• Highway Corridors. Developments within a certain distance of highway right-of-way would be required to meet exceptional site and architectural design standards. Bulk-plane standards could be added which adjust building height based on setback.
  • Commercial. Performance standards may require that commercial sites be developed as commercial use on the ground floor. Second floor housing would be allowed.
FIGURE 4.4
PROPOSED FUTURE LAND USE WITHIN THE STUDY AREA
Land Use Classification
Number of Vacant Parcels
Vacant Acres by Classification
Percentage of Total Acres
Accommodations - A 216 1331.88 6.3340
Accommodations: Low Density - A-1 210 642.81 3.0270
Commercial - C 177 170.98 0.8131
Downtown Commercial - C-D 364 218.25 1.0379
Commercial Recreation - CR 10 41.83 0.1989
Estate: ½ acre min. - E 1388 776.14 3.6911
Estate - E-1 1484 1787.86 8.5025
Fall River Study Area - FR_stdy 58 489.46 2.3277
Giant Track Study Area - GT_stdy 36 50.43 0.2398
Restricted Industrial - I-1 52 74.03 0.3521
Public/Semi-public - INS 65 486.24 2.3124
Multi Family: 3-8 du/acre - MF 282 241.44 1.1482
Office - O 8 14.48 0.0689
Parks/Recreation/Open Space - PR 155 4184.25 19.8989
Commercial - PUD-C 1 1.95 0.0093
Residential - PUD-R 359 197.85 0.9409
Residential: 1/4 acre min - R 455 103.95 0.4944
Two Family: 27,000 S.F. min - R-2 94 74.29 0.3533
Rural Estate: 2 1/2 acre min - RE 685 4959.89 23.5876
Rural Estate: 10 acre min. - RE-1 325 4536.61 21.5746
null 133 642.92 3.0575
Total
6557 21027.54 99.9701

Source: Town of Estes Park

FIGURE 4.5
PROPOSED LAND USE SUMMARY FOR VACANT PARCELS WITHIN THE STUDY AREA
Land Use Classification
Number of Vacant Parcels
Vacant Acres by Classification
Percentage of Total Acres
Accommodations - A 31 159.80 1.5514
Accommodations: Low Density - A-1 55 251.50 2.4417
Commercial - C 22 19.64 0.1907
Downtown Commercial - C-D 31 30.09 0.2921
Commercial Recreation - CR 1 1.48 0.0144
Estate: ½ acre min. - E 317 183.44 1.7809
Estate - E-1 337 522.42 5.0719
Fall River Study Area - FR_stdy 18 97.56 0.9472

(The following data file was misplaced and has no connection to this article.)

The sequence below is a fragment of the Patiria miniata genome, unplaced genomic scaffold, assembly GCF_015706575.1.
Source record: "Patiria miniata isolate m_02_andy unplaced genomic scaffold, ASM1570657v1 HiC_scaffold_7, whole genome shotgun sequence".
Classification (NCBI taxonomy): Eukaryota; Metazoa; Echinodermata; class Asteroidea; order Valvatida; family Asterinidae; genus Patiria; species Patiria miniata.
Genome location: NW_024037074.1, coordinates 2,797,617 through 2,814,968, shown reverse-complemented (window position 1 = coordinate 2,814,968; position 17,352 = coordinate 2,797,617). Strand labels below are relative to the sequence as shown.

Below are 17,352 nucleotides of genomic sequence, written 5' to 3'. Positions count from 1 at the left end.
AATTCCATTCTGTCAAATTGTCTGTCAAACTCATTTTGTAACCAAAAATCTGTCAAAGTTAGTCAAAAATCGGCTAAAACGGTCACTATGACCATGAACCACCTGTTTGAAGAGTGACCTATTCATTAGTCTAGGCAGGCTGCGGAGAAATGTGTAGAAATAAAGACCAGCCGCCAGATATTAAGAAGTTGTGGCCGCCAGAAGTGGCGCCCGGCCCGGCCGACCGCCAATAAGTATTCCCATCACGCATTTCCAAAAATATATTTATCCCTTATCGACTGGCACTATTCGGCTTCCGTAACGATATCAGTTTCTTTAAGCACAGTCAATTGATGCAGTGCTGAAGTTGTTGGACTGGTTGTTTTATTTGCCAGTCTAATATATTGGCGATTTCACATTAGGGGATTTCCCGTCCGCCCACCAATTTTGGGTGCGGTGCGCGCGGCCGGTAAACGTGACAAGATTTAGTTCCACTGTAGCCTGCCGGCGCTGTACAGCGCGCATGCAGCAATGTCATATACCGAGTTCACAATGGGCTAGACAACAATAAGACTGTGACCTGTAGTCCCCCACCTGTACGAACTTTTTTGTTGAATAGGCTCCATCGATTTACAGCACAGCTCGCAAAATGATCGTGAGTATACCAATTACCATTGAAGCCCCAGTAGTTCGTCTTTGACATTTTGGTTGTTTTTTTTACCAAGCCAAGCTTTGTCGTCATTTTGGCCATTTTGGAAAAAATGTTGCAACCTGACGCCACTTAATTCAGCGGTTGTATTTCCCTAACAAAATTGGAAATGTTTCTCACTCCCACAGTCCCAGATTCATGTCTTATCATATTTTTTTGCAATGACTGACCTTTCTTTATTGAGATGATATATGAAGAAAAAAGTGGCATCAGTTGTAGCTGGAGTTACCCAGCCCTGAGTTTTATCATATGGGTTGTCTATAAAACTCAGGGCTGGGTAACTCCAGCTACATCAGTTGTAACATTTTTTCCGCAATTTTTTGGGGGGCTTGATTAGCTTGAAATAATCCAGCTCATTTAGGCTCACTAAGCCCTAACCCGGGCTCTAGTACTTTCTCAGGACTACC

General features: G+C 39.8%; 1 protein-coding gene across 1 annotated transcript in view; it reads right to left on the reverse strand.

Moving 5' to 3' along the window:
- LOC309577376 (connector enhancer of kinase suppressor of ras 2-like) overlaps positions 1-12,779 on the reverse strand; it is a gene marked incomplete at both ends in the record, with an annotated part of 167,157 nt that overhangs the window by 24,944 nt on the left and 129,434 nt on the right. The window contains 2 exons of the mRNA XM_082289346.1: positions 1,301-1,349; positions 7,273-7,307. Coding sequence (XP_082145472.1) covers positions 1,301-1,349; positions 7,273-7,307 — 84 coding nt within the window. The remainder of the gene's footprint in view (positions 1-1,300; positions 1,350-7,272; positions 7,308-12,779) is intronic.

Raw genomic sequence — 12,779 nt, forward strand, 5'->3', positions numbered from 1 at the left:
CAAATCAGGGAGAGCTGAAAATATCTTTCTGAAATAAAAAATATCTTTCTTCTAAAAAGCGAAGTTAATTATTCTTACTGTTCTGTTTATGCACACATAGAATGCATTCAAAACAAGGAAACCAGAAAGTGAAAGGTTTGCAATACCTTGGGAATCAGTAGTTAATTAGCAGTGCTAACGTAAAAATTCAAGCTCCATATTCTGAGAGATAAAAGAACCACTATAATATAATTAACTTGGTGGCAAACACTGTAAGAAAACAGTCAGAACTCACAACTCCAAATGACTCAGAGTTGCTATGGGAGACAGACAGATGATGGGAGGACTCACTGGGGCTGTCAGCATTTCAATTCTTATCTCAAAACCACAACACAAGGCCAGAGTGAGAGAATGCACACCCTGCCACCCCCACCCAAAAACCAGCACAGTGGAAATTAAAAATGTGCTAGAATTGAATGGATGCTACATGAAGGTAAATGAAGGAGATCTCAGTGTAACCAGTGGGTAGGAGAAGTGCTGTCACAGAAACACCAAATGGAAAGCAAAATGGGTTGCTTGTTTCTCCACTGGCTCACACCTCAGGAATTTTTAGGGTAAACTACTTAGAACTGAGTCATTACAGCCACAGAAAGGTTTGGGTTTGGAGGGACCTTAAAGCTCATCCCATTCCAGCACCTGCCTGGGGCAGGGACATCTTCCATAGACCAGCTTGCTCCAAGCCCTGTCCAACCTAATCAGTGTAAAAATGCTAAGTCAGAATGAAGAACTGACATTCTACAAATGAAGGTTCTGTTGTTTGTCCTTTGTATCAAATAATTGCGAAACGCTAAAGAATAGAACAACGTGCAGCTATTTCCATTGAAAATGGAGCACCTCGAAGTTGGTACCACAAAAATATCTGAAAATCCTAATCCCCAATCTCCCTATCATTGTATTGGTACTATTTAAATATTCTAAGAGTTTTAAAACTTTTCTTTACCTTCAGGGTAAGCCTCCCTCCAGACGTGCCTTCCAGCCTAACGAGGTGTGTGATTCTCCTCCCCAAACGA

Giant Track Study Area - GT_stdy 6 9.84 0.0955
Restricted Industrial - I-1 11 9.79 0.0950
Public/Semi-public - INS 4 71.08 0.6901
Multi Family: 3-8 du/acre - MF 61 39.46 0.3831
Parks/Recreation/Open Space - PR 146 4158.78 40.3751
Commercial - PUD-C 1 1.95 0.0189
Residential - PUD-R 103 65.95 0.6403
Residential: 1/4 acre min - R 71 17.08 0.1658
Two Family: 27,000 S.F. min - R-2 10 9.56 0.0928
Rural Estate: 2 1/2 acre min - RE 249 2802.97 27.2124
Rural Estate: 10 acre min. - RE-1 105 1847.96 17.9407
Total
1579 10300.35 100.00

*Note: This does not include 3,517 acres of Parks/Recreation/Open Space

FIGURE 4.6
PROPOSED LAND USE SUMMARY FOR IMPROVED PARCELS WITHIN THE STUDY AREA
Land Use Classification
Number of Vacant Parcels
Vacant Acres by Classification
Percentage of Total Acres
Accommodations - A 185 1172.08 10.9263
Accommodations: Low Density - A-1 155 391.31 3.6478
Commercial - C 155 151.34 1.4108
Downtown Commercial - C-D 333 188.16 1.7540
Commercial Recreation - CR 9 40.35 0.3761
Estate: ½ acre min. - E 1071 592.70 5.5252
Estate - E-1 1147 1265.44 11.7966
Fall River Study Area - FR_stdy 40 391.90 3.6533
Giant Track Study Area - GT_stdy 30 40.59 0.3784
Restricted Industrial - I-1 41 64.24 0.5989
Public/Semi-public - INS 61 415.16 3.8702
Multi Family: 3-8 du/acre - MF 221 201.98 1.8829
Office - O 8 14.48 0.1350
Parks/Recreation/Open Space - PR 9 25.47 0.2374
Residential - PUD-R 256 131.90 1.2296
Residential: 1/4 acre min - R 384 86.87 0.8098
Two Family: 27,000 S.F. min - R-2 84 64.73 0.6034
Rural Estate: 2 1/2 acre min - RE 436 2156.92 20.1070
Rural Estate: 10 acre min. - RE-1 221 2688.65 25.0639
null 133 642.92 5.9934
Total
4979 10727.19 100.00


Next chapter - Chapter 5 - Mobility and Circulation